Practicing Self-Care When You Work with Bipolar
Let's talk about self-care as it relates to working with bipolar. As you know, self-care is a trendy topic. On the one hand, it's encouraging that more people -- especially folks with marginalized identities -- are recognizing that all people deserve to have their physical and psychological needs met regardless of external expectations, including those of our employers. The downside is that the conversation around self-care is often focused more on treating ourselves than building sustainable long-term practices to carry us through life's trials. Building and maintaining a good self-care routine is essential for everyone and is non-negotiable for those of us who live and work with bipolar disorder.
Why You Need Self-Care If You Work with Bipolar
Bipolar disorder is tough -- tough to live with, tough to work with -- but in the throes of the highs and lows, it's easy to forget that it is manageable. While professional mental healthcare is critical to bipolar management, the inconvenient truth is that we have to do a significant amount of the work ourselves by practicing good self-care. It's not only essential to our overall health and wellbeing, but it's also vital for managing our professional lives around this illness and achieving our goals. It is very difficult to maintain day-to-day functioning at work -- let alone build successful careers -- when we are riddled with uncontrollable mood episodes that leave us in the dark spiral of depression or the seductive yet dangerous highs of mania.
Unfortunately, self-care is often conflated with self-pampering. There is nothing wrong with treating oneself to a bath bomb or a manicure from time to time, but true self-care is a much more involved practice -- and it doesn't always feel good. Sometimes it looks like sitting down with a cup of tea and calculating all of the debt you owe and making a plan to pay it off, or breaking out a journal and getting brutally honest with yourself about what your goals are, what you're doing to meet them, where you've fallen short, and how you can get back on track. It can feel tempting to put these sorts of tasks off, especially when you're craving a reprieve from a mood episode. But they are necessary in order to take back the reins of your life from bipolar, including your work life.
5 Self-Care Tips For Working with Bipolar Disorder
- Get honest with yourself. It's time to get real about what's going on in your professional and personal life, no matter how uncomfortable it might be. Think about where you are, how you got there, and where you'd ideally like to go. Take note of the external factors you can't control and how you might be able to mitigate them, and the internal factors you can choose to change and adapt. We often have more power over our work, finances, and relationships than we give ourselves credit for. What do you think you're doing well? Where is there room for improvement and growth? How can you put the wheels for change into motion?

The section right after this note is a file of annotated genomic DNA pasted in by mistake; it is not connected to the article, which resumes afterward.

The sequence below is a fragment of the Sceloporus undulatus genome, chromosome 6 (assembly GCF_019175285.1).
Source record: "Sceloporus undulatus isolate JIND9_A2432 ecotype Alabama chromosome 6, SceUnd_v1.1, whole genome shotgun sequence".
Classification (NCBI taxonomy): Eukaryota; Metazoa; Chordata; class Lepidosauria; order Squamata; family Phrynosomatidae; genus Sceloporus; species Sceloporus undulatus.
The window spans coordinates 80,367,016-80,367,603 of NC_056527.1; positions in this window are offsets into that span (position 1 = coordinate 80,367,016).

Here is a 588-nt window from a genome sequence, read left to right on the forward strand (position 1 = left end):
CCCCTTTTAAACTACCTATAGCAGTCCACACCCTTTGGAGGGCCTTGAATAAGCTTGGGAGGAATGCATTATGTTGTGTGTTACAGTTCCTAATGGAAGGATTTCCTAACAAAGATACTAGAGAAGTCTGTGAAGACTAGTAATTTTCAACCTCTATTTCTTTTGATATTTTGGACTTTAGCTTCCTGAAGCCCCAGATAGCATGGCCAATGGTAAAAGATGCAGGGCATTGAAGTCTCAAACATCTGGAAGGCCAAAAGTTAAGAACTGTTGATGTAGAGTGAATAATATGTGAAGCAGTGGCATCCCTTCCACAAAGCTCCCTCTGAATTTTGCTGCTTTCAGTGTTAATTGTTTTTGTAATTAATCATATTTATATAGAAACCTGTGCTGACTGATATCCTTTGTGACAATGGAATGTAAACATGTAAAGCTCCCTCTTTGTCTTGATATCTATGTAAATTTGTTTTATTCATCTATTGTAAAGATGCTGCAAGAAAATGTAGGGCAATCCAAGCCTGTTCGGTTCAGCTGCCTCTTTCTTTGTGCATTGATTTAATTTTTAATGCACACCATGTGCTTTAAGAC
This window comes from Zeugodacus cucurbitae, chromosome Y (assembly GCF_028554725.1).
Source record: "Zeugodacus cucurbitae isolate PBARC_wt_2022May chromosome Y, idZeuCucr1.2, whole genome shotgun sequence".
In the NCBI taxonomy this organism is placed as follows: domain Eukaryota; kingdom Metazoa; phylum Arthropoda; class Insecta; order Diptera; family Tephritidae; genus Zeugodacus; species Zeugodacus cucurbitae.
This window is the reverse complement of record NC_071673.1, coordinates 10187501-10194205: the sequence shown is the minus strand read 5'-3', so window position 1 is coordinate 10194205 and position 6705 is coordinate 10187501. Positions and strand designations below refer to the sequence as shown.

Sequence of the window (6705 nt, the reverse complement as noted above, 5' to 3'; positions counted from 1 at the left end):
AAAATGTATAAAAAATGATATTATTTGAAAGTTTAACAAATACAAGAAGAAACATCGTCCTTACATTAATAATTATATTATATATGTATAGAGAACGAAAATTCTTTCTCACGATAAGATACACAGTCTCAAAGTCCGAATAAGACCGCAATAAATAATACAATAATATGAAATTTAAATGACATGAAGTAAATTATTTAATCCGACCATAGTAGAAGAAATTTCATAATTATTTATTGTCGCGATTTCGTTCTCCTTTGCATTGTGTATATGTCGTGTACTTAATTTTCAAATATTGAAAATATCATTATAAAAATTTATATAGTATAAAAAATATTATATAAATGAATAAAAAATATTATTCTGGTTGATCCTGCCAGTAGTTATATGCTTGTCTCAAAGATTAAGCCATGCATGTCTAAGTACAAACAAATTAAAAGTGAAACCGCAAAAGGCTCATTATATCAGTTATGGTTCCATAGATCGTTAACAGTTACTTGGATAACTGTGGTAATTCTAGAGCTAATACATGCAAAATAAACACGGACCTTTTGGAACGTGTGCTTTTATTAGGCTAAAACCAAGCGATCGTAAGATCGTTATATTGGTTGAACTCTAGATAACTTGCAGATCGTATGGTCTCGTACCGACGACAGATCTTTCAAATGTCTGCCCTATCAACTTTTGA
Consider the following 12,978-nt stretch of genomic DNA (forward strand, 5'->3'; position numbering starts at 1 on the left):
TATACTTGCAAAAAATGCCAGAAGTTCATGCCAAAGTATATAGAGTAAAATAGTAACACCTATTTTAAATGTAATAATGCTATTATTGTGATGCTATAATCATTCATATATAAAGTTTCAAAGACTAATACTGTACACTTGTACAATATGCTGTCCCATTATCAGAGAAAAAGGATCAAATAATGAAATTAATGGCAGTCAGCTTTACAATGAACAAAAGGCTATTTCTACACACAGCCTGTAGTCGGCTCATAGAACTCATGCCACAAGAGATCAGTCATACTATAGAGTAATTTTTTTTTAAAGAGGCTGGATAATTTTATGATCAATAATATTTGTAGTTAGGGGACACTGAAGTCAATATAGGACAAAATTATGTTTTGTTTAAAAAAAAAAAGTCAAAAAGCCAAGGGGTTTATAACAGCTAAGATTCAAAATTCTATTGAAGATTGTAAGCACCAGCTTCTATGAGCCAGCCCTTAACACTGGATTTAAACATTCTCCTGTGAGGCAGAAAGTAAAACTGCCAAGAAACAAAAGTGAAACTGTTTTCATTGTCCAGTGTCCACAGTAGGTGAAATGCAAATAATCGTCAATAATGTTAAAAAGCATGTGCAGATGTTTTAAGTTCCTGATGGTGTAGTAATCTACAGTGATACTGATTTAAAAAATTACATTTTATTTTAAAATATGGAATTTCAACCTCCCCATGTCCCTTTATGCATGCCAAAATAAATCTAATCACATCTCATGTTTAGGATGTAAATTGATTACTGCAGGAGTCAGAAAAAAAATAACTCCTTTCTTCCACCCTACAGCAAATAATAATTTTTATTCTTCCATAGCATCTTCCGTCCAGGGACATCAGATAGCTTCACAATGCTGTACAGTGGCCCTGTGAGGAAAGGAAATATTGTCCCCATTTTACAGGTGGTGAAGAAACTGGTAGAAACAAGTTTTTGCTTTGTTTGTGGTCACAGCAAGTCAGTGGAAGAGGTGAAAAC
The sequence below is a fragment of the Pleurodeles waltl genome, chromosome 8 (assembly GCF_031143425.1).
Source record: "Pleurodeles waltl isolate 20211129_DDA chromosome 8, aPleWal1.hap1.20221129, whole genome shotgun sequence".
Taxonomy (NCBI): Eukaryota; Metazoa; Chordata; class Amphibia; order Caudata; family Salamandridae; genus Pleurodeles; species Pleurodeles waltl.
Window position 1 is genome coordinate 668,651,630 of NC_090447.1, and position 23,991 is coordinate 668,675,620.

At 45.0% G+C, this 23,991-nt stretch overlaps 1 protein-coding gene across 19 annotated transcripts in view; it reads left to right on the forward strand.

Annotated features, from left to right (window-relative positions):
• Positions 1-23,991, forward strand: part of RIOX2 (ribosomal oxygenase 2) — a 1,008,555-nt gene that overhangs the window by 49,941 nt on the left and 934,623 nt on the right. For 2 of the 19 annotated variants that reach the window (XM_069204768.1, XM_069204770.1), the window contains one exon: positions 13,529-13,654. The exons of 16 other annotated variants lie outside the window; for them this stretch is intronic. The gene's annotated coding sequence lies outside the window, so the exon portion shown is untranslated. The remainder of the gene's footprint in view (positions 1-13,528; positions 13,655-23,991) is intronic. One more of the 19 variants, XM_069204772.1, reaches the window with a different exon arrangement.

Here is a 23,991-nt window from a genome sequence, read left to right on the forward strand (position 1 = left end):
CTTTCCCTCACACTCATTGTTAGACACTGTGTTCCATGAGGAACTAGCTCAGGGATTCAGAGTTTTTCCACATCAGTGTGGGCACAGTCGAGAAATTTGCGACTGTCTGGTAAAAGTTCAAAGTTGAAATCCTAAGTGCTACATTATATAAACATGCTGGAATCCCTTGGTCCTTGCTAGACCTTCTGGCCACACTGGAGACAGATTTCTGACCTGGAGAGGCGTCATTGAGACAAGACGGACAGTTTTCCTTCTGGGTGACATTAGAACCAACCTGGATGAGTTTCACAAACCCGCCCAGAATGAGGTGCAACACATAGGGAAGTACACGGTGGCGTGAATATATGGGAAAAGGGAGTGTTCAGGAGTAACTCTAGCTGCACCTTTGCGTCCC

- Take care of the money you earn. I know that money is a sensitive topic for many people, but your labor is precious, and you deserve to get the most out of the money you earn. Invest in yourself by getting educated about saving, investing, and managing your money in a way that makes sense for you. There are many free resources online to get you started. Improving your financial literacy and becoming more empowered around money does wonders for your mood, too.
- Don't apologize for taking care of yourself. You don't owe anyone -- not even your boss -- an apology or an explanation for prioritizing your health and wellness. Use your personal time off (PTO) to take a mental health break if you need to. Say no to extra work that you know you can't take on. Politely turn down the invitation to a large overwhelming company party and spend a quiet night to yourself.
- Sleep, eat, and hydrate. Repeat. Do not neglect your basic needs, no matter how much pressure you feel to stay up late or skip meals to get your work done. Your body and your mind will thank you for it.
- Remember your inherent worth. Bipolar -- or any other disability -- does not define you or take away your inherent worth as a person. You deserve fulfilling work that pays well and values your contributions, regardless of whatever professional setbacks you may have experienced in the past, and you should not give up until you find it.
Let me know in the comments what self-care tips you recommend for working well with bipolar disorder.
Rose, N. (2021, March 10). Practicing Self-Care When You Work with Bipolar, HealthyPlace. Retrieved on 2021, September 23 from https://www.healthyplace.com/blogs/workandbipolarordepression/2021/3/practicing-self-care-when-you-work-with-bipolar